# Equations -maximum

Hey!
I found one difficult equation for me...
It is:
Valid for real numbers a, b, c, d:
a + b = c + d
ac + bd = 1
What is the maximum of a+b+c+d?

And DON'T SAY wolfram, really no wolfram... I used it and it isn't good.
So... have you got any idea?

Add ##a##c to both sides of the second equation, and you get
$$ad + ac = ac + bc \iff a(c+d) = (a+b)c = (c+d)c.$$
One possibility now would be ##c+d=0##, but then you'd also have ##a+b=0##, and so ##a+b+c+d=0##. So suppose ##c+d\neq0##, then ##a=c##, and from the first equation you also have ##b=d##.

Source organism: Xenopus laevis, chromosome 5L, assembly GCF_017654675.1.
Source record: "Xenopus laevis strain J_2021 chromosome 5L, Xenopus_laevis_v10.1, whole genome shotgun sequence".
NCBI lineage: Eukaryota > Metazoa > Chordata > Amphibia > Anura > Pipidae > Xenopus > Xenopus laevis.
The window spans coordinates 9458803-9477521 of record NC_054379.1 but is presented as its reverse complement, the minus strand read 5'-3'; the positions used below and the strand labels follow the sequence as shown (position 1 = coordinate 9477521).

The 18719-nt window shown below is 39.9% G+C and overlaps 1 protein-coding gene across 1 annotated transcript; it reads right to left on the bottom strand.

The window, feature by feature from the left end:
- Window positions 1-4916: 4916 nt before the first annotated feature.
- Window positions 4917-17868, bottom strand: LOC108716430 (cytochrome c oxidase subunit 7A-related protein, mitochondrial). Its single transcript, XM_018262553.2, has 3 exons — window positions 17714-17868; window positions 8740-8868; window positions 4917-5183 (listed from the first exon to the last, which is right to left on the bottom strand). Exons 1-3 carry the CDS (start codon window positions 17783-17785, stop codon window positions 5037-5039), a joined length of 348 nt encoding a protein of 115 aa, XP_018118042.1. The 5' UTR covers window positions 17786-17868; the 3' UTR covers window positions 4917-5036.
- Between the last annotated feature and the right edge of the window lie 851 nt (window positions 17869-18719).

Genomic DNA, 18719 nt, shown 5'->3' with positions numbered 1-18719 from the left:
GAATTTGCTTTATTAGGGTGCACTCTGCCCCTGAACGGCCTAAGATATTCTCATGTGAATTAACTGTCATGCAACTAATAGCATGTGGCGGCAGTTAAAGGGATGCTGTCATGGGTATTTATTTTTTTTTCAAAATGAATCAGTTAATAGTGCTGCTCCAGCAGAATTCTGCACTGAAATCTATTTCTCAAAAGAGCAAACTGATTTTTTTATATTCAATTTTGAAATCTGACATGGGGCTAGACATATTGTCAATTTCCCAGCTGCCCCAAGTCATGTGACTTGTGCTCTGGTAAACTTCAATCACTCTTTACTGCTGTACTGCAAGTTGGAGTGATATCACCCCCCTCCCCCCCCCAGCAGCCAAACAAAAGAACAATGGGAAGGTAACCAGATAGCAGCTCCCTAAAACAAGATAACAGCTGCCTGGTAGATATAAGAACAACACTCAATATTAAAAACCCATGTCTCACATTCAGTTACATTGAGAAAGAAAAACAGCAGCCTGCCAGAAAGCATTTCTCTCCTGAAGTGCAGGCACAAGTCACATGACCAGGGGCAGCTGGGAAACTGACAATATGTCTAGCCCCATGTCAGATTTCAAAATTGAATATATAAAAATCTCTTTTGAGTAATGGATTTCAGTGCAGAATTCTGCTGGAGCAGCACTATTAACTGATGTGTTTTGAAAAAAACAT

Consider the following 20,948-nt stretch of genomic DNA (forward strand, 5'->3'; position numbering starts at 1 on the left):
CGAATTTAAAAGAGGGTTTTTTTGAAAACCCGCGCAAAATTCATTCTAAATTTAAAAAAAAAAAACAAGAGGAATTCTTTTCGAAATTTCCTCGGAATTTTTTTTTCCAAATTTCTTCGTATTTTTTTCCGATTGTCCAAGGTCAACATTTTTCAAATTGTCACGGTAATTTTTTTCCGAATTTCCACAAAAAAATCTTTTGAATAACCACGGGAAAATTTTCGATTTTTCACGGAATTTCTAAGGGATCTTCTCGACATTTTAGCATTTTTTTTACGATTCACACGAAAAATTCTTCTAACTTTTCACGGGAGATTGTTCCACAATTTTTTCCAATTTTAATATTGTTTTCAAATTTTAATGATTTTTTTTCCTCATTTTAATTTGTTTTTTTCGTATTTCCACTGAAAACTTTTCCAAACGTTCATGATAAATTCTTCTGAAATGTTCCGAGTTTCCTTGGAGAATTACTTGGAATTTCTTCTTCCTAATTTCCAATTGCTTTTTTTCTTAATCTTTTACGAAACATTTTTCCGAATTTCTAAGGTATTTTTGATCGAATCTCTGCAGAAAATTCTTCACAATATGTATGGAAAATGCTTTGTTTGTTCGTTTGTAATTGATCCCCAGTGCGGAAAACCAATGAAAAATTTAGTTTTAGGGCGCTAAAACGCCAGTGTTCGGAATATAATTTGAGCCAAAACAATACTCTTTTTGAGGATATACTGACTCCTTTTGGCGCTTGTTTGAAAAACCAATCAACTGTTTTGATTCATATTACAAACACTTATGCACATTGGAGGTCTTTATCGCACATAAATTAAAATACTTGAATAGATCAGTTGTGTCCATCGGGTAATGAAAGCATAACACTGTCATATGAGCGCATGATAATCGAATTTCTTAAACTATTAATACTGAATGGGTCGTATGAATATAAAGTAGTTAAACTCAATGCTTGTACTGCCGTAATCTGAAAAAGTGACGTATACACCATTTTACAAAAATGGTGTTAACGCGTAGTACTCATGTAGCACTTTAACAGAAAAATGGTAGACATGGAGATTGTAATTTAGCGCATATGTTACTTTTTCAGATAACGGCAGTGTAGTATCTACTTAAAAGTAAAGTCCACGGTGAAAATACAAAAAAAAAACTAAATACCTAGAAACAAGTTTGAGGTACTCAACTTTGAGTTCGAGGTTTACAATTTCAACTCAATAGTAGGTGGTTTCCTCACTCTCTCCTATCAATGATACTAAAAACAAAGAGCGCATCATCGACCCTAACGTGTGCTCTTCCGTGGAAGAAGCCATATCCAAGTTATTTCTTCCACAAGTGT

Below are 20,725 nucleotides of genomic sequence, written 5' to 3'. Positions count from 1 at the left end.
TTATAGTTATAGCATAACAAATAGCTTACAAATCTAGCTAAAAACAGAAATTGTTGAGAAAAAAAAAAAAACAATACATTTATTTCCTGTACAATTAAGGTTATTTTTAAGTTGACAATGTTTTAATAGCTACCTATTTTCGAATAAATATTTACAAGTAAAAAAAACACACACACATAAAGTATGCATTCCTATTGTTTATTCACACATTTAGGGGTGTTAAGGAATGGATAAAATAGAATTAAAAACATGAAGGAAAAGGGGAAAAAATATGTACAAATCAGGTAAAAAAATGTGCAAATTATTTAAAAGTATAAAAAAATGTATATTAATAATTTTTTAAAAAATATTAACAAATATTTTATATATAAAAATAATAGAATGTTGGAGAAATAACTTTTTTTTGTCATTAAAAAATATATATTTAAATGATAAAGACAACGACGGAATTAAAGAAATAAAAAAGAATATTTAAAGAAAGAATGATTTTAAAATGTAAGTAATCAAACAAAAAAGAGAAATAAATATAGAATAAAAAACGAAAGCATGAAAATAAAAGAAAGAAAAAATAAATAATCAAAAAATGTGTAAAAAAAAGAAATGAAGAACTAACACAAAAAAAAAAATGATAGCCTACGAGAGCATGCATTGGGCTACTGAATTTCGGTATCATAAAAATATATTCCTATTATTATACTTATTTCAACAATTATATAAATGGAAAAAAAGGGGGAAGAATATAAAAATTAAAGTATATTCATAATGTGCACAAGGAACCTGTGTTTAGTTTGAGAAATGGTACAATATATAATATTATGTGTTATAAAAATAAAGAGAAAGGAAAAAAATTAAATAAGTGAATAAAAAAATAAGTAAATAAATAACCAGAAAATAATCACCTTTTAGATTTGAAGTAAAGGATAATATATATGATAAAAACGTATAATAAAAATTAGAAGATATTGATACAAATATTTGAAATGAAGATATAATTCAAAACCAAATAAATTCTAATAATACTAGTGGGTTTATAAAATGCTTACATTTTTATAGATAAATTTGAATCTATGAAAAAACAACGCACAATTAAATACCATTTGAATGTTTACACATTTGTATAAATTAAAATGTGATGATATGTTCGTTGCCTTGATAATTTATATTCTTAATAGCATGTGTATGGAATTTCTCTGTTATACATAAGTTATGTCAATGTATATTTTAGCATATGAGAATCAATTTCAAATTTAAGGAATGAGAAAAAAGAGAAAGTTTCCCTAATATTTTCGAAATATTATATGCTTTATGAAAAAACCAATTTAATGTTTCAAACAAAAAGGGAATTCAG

Now you're really left with only two unknowns, which you can use in the third equation to make ##a+b+c+d=2a+2b## minimal.

Hmm... Sorry, bud I don't understand last line. Ok, a+b+c+d=2a+2b, yes, but how I find numerical value of a+b+c+d in second variant?

Your third equation says ##ac+bd=1##, i.e. ##a^2+b^2=1##, so if you assume ##b\geq0## (since you want ##2a+2b## to be maximal), you get ##b=\sqrt{1-a^2}##. This means you need to find a value ##a## for which ##2a+2b = 2a+2\sqrt{1-a^2}## is maximal.

Do you know how to find such an ##a##?